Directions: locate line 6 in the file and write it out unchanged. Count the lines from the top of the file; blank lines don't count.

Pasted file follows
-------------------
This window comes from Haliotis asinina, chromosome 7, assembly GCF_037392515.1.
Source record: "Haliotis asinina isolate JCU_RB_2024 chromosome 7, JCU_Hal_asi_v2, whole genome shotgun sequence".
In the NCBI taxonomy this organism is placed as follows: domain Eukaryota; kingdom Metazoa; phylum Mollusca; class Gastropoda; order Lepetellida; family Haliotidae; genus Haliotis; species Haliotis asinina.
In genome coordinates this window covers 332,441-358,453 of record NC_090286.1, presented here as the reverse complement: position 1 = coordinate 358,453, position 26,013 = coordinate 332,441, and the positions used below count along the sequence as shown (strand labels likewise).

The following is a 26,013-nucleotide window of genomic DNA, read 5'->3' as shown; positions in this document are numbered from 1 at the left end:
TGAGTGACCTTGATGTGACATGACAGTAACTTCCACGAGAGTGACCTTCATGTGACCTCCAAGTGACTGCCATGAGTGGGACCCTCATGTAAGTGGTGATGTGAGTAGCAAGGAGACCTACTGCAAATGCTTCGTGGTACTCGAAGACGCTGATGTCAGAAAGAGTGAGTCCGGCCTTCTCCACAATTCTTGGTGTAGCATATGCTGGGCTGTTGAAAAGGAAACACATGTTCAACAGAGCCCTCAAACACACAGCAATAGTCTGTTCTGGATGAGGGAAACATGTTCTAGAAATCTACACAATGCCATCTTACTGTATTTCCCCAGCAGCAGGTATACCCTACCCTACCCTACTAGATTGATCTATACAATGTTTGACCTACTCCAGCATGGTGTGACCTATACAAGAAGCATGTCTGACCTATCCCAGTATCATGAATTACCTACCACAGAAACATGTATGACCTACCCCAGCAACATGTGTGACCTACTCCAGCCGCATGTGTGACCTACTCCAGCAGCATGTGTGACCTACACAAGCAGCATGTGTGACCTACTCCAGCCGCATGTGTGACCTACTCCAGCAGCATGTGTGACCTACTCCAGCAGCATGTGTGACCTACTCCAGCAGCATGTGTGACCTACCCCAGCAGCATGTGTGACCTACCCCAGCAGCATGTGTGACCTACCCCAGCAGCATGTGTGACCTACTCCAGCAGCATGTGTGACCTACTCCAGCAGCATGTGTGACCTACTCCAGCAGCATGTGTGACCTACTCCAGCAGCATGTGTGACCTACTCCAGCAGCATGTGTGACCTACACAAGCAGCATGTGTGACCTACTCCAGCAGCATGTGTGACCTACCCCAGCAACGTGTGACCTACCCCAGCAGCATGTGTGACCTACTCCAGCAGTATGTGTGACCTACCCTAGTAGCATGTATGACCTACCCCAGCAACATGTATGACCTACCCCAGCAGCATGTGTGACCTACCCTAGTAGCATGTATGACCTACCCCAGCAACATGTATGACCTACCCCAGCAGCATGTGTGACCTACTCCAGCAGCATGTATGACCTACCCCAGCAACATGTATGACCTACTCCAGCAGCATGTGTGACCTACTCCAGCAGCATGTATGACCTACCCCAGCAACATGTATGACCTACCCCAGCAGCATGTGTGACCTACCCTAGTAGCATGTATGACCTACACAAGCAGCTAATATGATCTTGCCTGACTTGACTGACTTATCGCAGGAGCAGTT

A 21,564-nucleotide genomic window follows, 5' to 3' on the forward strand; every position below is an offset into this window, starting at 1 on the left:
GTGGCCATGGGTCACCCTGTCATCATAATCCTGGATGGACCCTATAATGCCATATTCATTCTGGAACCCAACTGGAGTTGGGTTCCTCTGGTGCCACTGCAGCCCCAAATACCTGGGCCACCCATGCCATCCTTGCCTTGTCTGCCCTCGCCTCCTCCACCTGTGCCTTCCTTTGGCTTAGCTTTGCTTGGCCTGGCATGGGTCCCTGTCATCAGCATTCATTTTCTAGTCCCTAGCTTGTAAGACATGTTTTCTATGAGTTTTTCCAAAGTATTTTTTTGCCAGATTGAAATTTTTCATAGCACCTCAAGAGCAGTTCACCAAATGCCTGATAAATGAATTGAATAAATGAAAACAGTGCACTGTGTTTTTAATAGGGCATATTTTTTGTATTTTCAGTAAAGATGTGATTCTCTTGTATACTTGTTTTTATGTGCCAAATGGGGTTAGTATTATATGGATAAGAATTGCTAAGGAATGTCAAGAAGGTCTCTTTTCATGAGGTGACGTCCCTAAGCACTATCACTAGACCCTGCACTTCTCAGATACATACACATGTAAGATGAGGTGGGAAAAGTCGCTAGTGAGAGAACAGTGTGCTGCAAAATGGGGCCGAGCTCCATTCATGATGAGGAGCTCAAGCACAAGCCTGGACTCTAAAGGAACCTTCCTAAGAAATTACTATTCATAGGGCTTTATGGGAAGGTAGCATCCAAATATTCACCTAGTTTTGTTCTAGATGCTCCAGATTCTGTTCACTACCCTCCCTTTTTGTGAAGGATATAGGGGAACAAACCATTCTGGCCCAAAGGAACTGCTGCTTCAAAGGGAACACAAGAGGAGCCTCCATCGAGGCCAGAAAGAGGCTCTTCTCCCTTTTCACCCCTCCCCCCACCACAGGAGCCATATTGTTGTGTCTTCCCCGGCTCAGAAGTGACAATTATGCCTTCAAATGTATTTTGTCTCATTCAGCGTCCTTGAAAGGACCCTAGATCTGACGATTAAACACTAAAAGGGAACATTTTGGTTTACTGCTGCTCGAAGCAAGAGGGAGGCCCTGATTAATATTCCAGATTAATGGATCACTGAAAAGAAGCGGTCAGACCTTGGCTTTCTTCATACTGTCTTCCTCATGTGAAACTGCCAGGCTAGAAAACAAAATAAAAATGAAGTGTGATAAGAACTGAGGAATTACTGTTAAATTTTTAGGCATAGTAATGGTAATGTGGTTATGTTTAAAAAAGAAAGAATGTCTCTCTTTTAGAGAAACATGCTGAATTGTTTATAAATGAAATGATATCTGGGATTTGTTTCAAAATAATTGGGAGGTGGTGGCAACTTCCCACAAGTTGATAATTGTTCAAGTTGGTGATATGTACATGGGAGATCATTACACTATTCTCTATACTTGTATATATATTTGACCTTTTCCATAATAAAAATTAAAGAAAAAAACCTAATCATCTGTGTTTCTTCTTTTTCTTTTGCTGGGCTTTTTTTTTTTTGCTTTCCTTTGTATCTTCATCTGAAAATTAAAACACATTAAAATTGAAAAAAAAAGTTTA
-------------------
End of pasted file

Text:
TGAGTGACCTTGATGTGACATGACAGTAACTTCCACGAGAGTGACCTTCATGTGACCTCCAAGTGACTGCCATGAGTGGGACCCTCATGTAAGTGGTGATGTGAGTAGCAAGGAGACCTACTGCAAATGCTTCGTGGTACTCGAAGACGCTGATGTCAGAAAGAGTGAGTCCGGCCTTCTCCACAATTCTTGGTGTAGCATATGCTGGGCTGTTGAAAAGGAAACACATGTTCAACAGAGCCCTCAAACACACAGCAATAGTCTGTTCTGGATGAGGGAAACATGTTCTAGAAATCTACACAATGCCATCTTACTGTATTTCCCCAGCAGCAGGTATACCCTACCCTACCCTACTAGATTGATCTATACAATGTTTGACCTACTCCAGCATGGTGTGACCTATACAAGAAGCATGTCTGACCTATCCCAGTATCATGAATTACCTACCACAGAAACATGTATGACCTACCCCAGCAACATGTGTGACCTACTCCAGCCGCATGTGTGACCTACTCCAGCAGCATGTGTGACCTACACAAGCAGCATGTGTGACCTACTCCAGCCGCATGTGTGACCTACTCCAGCAGCATGTGTGACCTACTCCAGCAGCATGTGTGACCTACTCCAGCAGCATGTGTGACCTACCCCAGCAGCATGTGTGACCTACCCCAGCAGCATGTGTGACCTACCCCAGCAGCATGTGTGACCTACTCCAGCAGCATGTGTGACCTACTCCAGCAGCATGTGTGACCTACTCCAGCAGCATGTGTGACCTACTCCAGCAGCATGTGTGACCTACTCCAGCAGCATGTGTGACCTACACAAGCAGCATGTGTGACCTACTCCAGCAGCATGTGTGACCTACCCCAGCAACGTGTGACCTACCCCAGCAGCATGTGTGACCTACTCCAGCAGTATGTGTGACCTACCCTAGTAGCATGTATGACCTACCCCAGCAACATGTATGACCTACCCCAGCAGCATGTGTGACCTACCCTAGTAGCATGTATGACCTACCCCAGCAACATGTATGACCTACCCCAGCAGCATGTGTGACCTACTCCAGCAGCATGTATGACCTACCCCAGCAACATGTATGACCTACTCCAGCAGCATGTGTGACCTACTCCAGCAGCATGTATGACCTACCCCAGCAACATGTATGACCTACCCCAGCAGCATGTGTGACCTACCCTAGTAGCATGTATGACCTACACAAGCAGCTAATATGATCTTGCCTGACTTGACTGACTTATCGCAGGAGCAGTT